In the early morning hours of November 19, 2011, Kenneth Chamberlain Sr., a 68-year-old former Marine with bipolar disorder and a heart condition, accidentally triggered his medical alert device. The medical alert company received the alert. And when Chamberlain did not respond, the operator alerted the police in White Plains, New York.
Police officers were subsequently sent to his home to check on him. The officers, upon arrival at Chamberlain’s apartment, refused to leave until he opened the door to them. Chamberlain reassured the officers that he did not have a medical emergency and that there had been a mistake. Despite this, the officers broke down Chamberlain’s door, tasered him, and then shot and killed him.
Chamberlain was a retired Marine who had worked for the Westchester (New York) County Department of Corrections for 20 years. He was required to wear his LifeAid medical bracelet due to a chronic heart condition. Reports said during the confrontation that ensued between the police and Chamberlain, the police ridiculed his military service and used racial epithets while addressing him.
“Once the door was broken down, they immediately began this full-on assault,” Chamberlain’s son Kenneth Chamberlain Jr. told PEOPLE. “Never once did they try to diffuse the situation.”
Local law enforcement and the justice system were accused of racism. Both did not make any effort to investigate the incident. White Plains police officials’ record of the incident also failed to mention that one of the officers involved, Officer Steven Hart, had used a racial slur to describe Chamberlain. They also did not include the information that the initial call had been for a medical crisis, BlackPast reported.
None of the officers involved were charged with Chamberlain’s death. A jury found neither the police nor the city liable. But Chamberlain’s family appealed the decision in 2018. An appellate court confirmed in June 2020 that the officers had violated Chamberlain’s 4th amendment right by using excessive force and unlawful entry.
Now, a movie titled The Killing of Kenneth Chamberlain takes a look at his death and the last moments of his life. Executive produced by Morgan Freeman and Lori McCreary’s Revelations Entertainment, the movie also highlights the need for police reform and accountability.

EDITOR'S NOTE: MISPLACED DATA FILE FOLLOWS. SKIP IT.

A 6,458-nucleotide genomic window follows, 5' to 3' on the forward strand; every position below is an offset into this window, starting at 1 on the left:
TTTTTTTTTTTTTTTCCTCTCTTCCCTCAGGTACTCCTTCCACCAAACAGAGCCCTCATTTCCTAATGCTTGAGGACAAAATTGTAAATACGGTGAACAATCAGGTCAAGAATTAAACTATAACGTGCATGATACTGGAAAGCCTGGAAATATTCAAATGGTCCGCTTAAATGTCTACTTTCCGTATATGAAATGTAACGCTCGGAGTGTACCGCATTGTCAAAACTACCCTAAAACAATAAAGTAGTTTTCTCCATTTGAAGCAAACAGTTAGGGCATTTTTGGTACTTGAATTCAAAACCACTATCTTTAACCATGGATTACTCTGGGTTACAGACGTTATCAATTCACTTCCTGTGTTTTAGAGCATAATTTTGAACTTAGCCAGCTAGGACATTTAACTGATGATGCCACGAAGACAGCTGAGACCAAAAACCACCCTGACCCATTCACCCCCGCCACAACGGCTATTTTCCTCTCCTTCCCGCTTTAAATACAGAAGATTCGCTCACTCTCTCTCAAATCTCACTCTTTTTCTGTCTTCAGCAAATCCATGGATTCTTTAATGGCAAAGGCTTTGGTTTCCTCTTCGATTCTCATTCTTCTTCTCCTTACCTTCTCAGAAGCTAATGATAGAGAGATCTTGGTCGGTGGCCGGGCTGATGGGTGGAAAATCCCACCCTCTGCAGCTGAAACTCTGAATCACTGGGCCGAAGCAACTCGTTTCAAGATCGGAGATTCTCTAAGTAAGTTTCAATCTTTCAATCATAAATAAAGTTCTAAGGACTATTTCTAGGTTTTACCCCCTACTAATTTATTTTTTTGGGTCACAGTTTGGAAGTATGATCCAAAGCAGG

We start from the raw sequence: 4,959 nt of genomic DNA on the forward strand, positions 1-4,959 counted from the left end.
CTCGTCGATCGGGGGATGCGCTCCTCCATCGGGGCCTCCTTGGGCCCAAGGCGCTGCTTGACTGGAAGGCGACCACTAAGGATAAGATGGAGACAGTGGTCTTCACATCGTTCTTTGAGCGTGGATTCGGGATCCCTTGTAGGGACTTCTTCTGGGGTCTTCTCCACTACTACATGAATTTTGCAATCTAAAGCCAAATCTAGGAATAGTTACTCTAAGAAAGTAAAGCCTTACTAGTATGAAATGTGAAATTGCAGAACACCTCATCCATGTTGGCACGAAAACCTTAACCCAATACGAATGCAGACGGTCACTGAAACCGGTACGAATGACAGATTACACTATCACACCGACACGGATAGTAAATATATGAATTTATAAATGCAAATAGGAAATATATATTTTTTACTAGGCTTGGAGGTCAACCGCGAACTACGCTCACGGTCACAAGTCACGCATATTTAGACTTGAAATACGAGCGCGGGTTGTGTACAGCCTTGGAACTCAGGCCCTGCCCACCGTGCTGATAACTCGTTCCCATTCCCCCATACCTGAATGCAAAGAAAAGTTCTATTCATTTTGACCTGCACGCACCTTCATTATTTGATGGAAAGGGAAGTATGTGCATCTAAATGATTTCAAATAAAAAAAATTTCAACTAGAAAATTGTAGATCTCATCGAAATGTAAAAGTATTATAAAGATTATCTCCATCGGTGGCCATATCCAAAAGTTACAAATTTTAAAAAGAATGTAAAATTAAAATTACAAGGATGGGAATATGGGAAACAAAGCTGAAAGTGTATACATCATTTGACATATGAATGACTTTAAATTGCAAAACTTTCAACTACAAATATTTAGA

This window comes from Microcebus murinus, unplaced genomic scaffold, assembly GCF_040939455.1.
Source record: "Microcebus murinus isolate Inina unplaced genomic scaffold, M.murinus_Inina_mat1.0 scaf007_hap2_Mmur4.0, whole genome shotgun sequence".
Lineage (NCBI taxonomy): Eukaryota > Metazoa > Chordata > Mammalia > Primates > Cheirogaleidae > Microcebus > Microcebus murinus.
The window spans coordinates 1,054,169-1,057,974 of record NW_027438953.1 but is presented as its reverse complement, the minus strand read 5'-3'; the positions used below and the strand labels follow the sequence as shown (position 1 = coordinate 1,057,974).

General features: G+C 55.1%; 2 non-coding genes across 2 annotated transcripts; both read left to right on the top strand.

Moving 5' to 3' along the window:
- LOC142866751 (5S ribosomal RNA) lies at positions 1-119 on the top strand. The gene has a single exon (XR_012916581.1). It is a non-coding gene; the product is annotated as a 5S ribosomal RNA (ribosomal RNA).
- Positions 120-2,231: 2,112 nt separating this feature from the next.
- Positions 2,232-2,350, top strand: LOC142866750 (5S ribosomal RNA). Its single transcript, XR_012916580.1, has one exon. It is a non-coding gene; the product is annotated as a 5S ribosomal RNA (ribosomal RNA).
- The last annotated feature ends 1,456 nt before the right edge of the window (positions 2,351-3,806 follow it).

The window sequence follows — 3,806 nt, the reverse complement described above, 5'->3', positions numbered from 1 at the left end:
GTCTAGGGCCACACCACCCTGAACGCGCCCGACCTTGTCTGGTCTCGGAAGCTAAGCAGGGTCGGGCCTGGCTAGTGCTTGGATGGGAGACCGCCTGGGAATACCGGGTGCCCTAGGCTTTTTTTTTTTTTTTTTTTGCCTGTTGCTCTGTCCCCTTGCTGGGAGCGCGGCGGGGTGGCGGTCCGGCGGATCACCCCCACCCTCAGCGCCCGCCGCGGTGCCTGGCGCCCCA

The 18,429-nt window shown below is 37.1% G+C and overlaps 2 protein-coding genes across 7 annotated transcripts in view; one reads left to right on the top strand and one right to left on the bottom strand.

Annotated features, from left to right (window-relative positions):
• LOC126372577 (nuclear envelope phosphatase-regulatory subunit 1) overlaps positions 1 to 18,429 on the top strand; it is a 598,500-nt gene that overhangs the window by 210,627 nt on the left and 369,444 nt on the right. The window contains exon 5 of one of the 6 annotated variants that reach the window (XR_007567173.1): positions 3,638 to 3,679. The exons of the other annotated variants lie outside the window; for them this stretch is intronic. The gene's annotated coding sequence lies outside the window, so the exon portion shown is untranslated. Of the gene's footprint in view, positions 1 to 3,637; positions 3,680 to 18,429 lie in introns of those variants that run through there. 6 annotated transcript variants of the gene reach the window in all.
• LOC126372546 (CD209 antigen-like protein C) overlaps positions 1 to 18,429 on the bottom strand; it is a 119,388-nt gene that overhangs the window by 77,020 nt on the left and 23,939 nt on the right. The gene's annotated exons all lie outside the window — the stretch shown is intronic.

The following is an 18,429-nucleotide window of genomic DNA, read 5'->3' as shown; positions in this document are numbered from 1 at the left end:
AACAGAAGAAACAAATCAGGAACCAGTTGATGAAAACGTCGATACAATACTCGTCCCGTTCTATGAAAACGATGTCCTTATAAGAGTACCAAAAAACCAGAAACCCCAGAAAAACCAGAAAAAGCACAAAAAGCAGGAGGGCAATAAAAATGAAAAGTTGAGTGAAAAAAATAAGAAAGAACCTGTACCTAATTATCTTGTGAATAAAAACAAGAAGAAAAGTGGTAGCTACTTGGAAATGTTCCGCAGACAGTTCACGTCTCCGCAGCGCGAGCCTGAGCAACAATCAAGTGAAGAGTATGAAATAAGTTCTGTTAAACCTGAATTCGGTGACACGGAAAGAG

Chamberlain Jr. told PEOPLE that he also hopes that the movie will be a lesson to law enforcement about how to handle people living with mental health challenges.
“I want this film, if nothing else, to serve as a teaching tool, a teaching tool on what not to do,” he said. “I think of a man who died in a manner that he didn’t have to. That this was just a medical call, and if you would have treated it as such, my father would still be alive today.”
Chamberlain Jr. recently wrote that he listened to the recorded medical alert call and heard his father pleading for officers to leave him alone before his death.
“We know that police officers are not mental health professionals,” he wrote. “In Westchester County, where my father was killed, the mobile crisis prevention and response team doesn’t have enough of a presence in the community. What happens when police are responding to a call involving someone who might be mentally ill with no crisis-intervention team available?
“The absence of a mental health professional on that police call is a recipe for escalation, violence and possibly death, as we’ve seen in the case of my father and many others.”
Chamberlain Jr. continues to fight for justice for his father’s death at the hands of police. He has described his father as a “God-fearing man” and said he went to church every Sunday.
“The day before he was killed, his pastor was saying, ‘Your father was just at the church cleaning the church for Sunday service.’ My father wouldn’t hurt anybody, my father just simply wanted to be left alone.”